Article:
GlaxoSmithKline affirms importance of operations in Singapore

A TOP executive at pharmaceutical giant GlaxoSmithKline (GSK) says Singapore will remain an important contributor to its global revenue as the group shifts its focus towards Asian-Pacific markets.

In an interview with The Straits Times yesterday, its president for Europe and emerging markets and Asia Pacific, Mr Abbas Hussain, said Singapore's pro-business environment means the Republic is "a significant second home" to the company.

His comments followed the company's global release of its fourth-quarter results on Wednesday. Last year, the global company posted a 1 per cent dip in sales compared to the year before, bringing global turnover to £26.4 billion (S$51.7 billion).

Mr Hussain, a 25-year veteran of the pharmaceutical industry who joined GSK five years ago, attributed this mainly to a series of drug patents expiring in the US, and continued sluggishness in European markets.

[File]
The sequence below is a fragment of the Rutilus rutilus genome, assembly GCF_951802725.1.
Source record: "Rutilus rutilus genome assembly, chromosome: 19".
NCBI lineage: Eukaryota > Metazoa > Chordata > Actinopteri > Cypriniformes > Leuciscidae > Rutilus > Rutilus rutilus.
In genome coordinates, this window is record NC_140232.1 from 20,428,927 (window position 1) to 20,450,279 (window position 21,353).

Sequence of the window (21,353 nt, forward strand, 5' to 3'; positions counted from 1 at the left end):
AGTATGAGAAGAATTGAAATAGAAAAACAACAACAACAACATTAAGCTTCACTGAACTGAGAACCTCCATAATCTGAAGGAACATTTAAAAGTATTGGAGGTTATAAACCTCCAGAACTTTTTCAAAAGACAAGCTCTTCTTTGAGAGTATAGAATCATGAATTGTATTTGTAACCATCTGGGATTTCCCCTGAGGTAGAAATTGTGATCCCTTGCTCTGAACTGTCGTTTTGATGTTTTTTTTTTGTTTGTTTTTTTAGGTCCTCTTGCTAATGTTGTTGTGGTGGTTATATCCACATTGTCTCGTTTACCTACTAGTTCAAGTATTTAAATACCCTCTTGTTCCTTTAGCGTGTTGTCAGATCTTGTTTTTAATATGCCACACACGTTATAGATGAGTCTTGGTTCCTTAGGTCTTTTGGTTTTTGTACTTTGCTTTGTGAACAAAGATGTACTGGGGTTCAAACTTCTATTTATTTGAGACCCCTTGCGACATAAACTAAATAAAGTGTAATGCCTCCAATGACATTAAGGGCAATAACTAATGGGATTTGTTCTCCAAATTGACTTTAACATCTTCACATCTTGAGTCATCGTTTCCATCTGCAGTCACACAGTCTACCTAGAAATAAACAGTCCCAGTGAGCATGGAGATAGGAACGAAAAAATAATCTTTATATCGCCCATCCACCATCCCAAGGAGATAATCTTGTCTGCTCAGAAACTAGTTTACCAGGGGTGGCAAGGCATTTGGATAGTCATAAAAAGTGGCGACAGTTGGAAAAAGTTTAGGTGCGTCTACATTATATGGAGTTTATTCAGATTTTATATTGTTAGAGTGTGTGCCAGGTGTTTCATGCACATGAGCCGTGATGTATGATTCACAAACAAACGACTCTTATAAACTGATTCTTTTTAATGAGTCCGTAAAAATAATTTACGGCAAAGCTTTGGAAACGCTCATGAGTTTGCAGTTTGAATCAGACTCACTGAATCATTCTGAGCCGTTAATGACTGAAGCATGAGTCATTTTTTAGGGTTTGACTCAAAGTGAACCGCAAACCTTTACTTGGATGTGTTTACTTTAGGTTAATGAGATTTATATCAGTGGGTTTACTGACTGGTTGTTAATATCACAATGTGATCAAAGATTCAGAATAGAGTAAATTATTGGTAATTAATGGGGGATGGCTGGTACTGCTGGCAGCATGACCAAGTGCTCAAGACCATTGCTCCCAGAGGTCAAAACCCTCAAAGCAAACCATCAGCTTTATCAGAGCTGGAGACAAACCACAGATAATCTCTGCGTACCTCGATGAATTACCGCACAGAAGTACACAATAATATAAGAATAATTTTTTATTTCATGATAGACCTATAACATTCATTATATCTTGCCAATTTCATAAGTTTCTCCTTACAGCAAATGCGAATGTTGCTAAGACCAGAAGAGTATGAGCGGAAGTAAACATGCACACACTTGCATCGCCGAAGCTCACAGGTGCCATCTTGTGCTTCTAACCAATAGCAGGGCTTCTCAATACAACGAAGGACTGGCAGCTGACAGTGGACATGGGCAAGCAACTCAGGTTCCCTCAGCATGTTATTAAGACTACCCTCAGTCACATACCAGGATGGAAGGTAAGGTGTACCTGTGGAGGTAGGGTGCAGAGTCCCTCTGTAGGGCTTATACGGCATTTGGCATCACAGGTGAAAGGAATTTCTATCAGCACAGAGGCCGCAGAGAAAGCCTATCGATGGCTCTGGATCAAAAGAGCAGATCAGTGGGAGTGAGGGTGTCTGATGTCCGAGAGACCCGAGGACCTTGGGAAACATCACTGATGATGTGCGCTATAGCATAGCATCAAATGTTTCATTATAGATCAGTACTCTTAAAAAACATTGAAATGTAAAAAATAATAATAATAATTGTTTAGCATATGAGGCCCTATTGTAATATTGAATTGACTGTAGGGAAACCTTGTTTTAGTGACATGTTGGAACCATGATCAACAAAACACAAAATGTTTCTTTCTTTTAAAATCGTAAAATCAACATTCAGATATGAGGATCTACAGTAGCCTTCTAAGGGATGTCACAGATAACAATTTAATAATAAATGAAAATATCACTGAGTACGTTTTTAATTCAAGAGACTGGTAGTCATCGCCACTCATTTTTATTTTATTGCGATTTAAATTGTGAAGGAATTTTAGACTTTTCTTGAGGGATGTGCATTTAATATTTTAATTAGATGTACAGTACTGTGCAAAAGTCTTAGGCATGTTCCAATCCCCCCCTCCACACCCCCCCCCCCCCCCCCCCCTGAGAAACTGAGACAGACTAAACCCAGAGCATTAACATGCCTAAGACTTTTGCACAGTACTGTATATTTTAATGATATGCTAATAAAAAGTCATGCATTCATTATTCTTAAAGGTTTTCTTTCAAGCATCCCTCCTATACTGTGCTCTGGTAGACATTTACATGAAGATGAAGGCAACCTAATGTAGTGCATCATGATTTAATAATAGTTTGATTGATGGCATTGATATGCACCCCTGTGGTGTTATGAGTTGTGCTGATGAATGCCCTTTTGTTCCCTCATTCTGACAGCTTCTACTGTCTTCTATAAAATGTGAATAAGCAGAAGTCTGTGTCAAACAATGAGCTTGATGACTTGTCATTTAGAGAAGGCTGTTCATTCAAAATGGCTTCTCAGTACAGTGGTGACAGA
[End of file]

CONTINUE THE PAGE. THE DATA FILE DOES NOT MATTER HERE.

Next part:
The company is in the process of shifting its global focus from "white pill" Western markets, where drug patent expiry often results in abrupt revenue drops, to emerging markets in the Asian- Pacific market, said Mr Hussain.

GSK's operations in emerging markets and Asia-Pacific have posted double-digit growth rates for the past five years - in the fourth quarter of last year, its business in the region grew by 16.5 per cent over the same period a year earlier.

GSK hopes to take advantage of the region's growing middle class and its demand for high- quality drugs, said Mr Hussain.

One of the pioneers in Singapore's pharmaceutical sector, GSK set up its first manufacturing plant here in Quality Road back in 1972.

It has invested $1.6 billion in Singapore to date, and now employs about 1,200 staff here in its research and development facility and four manufacturing plants.

GSK spends about $20 million per year on research and development in Singapore.

Its Asian and emerging markets headquarters here is also responsible for 45 per cent of the company's total revenue.

While cost-efficiency is a perennial issue the company constantly grapples with, the "real challenge" GSK faces in Singapore centres on human capital, said Mr Hussain.

"Our goal is not only to tap into Singaporean talent... but also to deploy them to markets around the region, as that really expands your development and mindset," he said.

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